Personal Protective Equipment (PPE) for COVID-19
Why Is Personal Protective Equipment (PPE) Important during the COVID-19 Pandemic?
Although vaccinations, social (physical) distancing and performing hand hygiene remain top priorities in reducing COVID-19 virus transmission, those are not always possible, and in particular for frontline health workers who require additional precautions to protect themselves while providing healthcare. It is important to remember that use of PPE is only one component of comprehensive infection prevention and control strategies. PPE should be used based on the risk of exposure based on the clinical activity, the transmission of the pathogen (contact, droplet, aerosol), and the stocks of PPE available to the health workers. The overuse of PPE will have a further impact on supply shortages.
PPE includes: medical masks, respirators, gowns, gloves, and eye protection (goggles or face shields)
What are the Types of PPE?
Medical Masks (Surgical Masks) are loose-fitting disposable masks that protect the mouth and nose from contact with droplets or splashes or sprays that may contain germs. These protect others by reducing exposure to saliva and respiratory secretions of person wearing the mask, and filter out large particles
Respirator Masks. Respirator masks offer more protection than a surgical mask because they filter out both large and small particles. Also called “respirator” masks They keep out at least 95% of airborne pathogens (FFP2- 94%) and mold to the wearer’s face, which makes them effective particularly for healthcare workers in direct care or exposure to COVID-19 patients. Some have valves for added protection. These types of masks are important especially for aerosol-generating clinical procedures. KN95, N95, and FFP2 (94%) are essentially the same mask, but are named differently based on where they are manufactured, the KN95 is the Chinese model, N95 is the American model, and FFP2 is European model.
Disposable Isolation Gowns
Non-sterile disposable isolations suits protect against liquids and other particulates from entering the body by covering the ears, hair, and full body. It has an elastic hood brim, zipper closure and is dust and splash proof and anti-static. This should be reserved for healthcare workers directly involved in the care of confirmed or suspected COVID-19 patients.
Protective clothing can reduce spread of droplets or other body fluids to the health care workers’ skin and clothing and thereby reduce the risk of secondary spread to hands and mucous membranes. Long-sleeve gowns, rather than aprons, are recommended for both aerosol-generating procedures and non-aerosol generating procedures except for initial triage. For contact and droplet precautions, the recommendation is “a clean, non-sterile, long-sleeved gown” (as well as gloves and eye/face protection). Although disposable aprons can provide an additional layer of protection if they are fluid-resistant, alone they are insufficient to protect health care workers’ risk of exposure during COVID-19 patient care.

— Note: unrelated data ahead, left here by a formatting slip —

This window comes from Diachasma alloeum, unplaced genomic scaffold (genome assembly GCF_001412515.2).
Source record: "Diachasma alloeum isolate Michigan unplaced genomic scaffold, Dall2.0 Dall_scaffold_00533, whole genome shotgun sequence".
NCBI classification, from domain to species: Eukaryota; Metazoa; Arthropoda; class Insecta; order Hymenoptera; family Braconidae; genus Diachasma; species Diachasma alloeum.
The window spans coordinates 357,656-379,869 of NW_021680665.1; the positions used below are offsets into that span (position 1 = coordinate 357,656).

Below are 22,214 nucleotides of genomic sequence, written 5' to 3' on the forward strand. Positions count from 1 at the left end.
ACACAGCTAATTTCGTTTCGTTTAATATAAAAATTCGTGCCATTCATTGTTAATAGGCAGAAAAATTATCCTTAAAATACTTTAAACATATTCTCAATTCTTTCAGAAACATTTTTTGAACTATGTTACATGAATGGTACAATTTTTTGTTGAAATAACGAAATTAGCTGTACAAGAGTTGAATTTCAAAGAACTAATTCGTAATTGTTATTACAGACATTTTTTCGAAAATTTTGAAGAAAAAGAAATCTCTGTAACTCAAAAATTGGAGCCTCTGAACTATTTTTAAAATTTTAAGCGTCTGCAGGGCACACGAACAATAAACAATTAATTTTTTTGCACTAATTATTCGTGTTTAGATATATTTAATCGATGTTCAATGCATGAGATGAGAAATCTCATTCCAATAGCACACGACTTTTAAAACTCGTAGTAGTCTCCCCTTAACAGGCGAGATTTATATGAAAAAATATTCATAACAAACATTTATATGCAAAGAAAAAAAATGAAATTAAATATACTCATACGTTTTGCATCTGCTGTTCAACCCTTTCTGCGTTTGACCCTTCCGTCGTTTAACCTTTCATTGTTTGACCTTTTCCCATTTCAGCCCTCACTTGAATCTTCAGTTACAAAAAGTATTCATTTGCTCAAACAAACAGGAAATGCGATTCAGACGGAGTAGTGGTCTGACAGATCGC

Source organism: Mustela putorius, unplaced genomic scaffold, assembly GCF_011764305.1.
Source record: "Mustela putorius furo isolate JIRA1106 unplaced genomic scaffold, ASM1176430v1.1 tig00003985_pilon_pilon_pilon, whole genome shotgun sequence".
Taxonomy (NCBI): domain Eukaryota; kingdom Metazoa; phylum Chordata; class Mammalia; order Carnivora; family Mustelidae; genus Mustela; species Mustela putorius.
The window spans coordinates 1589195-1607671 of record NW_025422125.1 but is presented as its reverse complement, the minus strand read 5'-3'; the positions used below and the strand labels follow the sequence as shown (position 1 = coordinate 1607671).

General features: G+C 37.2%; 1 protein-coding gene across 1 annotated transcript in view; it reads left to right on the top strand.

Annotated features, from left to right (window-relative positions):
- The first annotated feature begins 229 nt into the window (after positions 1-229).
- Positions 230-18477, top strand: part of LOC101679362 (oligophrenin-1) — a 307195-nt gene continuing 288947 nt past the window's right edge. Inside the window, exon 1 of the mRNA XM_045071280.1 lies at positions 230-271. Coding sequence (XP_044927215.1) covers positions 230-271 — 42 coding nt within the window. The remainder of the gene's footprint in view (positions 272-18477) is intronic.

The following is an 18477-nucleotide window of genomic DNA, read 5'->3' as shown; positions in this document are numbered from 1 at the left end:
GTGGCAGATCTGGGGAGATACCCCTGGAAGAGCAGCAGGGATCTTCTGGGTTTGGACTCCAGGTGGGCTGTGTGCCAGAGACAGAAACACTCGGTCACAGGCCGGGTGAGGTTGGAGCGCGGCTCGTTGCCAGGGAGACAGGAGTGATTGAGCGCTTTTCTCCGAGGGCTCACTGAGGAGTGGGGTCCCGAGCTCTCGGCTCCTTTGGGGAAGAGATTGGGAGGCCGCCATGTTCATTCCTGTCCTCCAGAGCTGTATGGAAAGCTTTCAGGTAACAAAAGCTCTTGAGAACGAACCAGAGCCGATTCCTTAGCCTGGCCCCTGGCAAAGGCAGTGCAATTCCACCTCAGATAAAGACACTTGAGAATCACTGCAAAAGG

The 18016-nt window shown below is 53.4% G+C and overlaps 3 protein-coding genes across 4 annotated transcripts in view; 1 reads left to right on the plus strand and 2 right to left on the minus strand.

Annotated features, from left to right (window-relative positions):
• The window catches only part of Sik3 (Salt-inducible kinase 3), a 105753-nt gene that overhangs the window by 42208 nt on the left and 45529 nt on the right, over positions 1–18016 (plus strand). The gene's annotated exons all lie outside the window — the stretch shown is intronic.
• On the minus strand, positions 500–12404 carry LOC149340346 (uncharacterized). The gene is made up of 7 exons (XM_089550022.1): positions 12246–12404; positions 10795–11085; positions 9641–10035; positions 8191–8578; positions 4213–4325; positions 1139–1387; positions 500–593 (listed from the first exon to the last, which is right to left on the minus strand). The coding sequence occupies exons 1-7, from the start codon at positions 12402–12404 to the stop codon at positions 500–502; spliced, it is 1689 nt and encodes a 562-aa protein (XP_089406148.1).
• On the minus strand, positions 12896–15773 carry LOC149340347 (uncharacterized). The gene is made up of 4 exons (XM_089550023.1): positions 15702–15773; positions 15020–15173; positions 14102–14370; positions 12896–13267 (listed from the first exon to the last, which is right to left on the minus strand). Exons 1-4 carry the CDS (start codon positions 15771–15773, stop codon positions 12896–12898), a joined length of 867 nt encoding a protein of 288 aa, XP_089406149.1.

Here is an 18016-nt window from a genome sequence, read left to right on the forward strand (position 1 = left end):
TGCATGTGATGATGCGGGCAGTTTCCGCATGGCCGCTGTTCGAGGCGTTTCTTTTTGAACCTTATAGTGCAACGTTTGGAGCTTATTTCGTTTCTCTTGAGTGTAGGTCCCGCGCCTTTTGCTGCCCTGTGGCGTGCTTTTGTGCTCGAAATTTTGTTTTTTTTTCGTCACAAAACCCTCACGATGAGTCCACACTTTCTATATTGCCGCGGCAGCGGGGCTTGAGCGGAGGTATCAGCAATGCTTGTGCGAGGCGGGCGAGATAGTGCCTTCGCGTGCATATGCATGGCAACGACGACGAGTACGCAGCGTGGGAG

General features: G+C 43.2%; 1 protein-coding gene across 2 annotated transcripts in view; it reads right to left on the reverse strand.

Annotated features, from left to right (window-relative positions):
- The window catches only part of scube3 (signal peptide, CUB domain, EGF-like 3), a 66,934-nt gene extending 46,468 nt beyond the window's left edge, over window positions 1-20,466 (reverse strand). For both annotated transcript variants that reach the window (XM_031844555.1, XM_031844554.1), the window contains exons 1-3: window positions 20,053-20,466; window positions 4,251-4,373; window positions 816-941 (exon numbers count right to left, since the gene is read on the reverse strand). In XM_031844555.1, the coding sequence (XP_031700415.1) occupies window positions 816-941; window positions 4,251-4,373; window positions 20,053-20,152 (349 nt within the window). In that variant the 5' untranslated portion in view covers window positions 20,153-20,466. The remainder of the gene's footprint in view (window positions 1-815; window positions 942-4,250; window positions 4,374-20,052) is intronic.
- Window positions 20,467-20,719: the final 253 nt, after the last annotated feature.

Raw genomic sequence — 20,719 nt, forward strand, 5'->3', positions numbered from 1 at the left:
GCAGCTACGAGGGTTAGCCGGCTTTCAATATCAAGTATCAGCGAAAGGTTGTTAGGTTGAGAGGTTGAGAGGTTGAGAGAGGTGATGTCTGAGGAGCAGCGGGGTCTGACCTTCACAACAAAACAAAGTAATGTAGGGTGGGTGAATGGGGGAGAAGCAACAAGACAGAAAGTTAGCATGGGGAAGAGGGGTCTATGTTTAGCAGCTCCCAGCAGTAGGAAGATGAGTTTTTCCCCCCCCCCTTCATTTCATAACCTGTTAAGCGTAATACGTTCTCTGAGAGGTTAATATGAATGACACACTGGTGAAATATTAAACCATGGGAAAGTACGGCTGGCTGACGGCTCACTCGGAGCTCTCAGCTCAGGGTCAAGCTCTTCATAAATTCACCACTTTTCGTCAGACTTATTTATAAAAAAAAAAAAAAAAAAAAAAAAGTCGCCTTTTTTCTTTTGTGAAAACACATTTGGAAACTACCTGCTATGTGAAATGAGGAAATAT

The two types of eye-protection recommended by WHO are single use face-shields and wrap-around protective goggles with a soft frame and indirect vent (to prevent fogging)
Gloves should be used during examination, and be nitrile, powder-free, large, medium, small, non-sterile, and single use. When providing direct care for a COVID 19 case, gloves must be removed, followed by hand hygiene between COVID-19 patients. Using the same gloves for multiple COVID-19 cases is not acceptable. Double gloving is not recommended, except for surgical procedures that carry a high risk of rupture.
Key Considerations when Selecting PPE
Each facility is likely to have their own guidance about the utilization and conservation of PPE; this Buyers Guide provides basic information about different types.
- Who is using the PPE? PPE, including medical masks, respirators, gloves, gowns, and eye protection, must be prioritized for health care workers and others caring for COVID-19 patients.
- What is the clinical use of PPE? When performing aerosol-generating procedures and treatments such as tracheal intubation, non-invasive ventilation, tracheotomy, cardiopulmonary resuscitation, and manual ventilation before intubation, and bronchoscopy, healthcare workers should use respirators, eye protection, gloves and gowns, (or aprons if gowns are not fluid-resistant)
- Conservation Strategies for PPE. Guidelines for conservation of PPE may vary and may change frequently depending on global and local supply chains.
VIA Global Health is committed to supporting health systems to access affordable and appropriate medical products to improve the health in their communities. Products included in our Buyers Guides are available for purchase at VIA Global Health.
References and Acknowledgments
(1) World Health Organization: Clinical management of severe acute respiratory infection (SARI) when COVID-19 disease is suspected: Interim guidance, March 2020. Accessed here)
(2) Dondorp, A., Hayat M. et al. Review Article. Respiratory Support in Novel Coronavirus Disease (COVID-19) Patients, with a Focus on Resource-Limited Settings. Am. J. Trop. Med. Hyg., 00(0), 2020, pp. 1–7doi:10.4269/ajtmh.20-028. Accessed herecessed here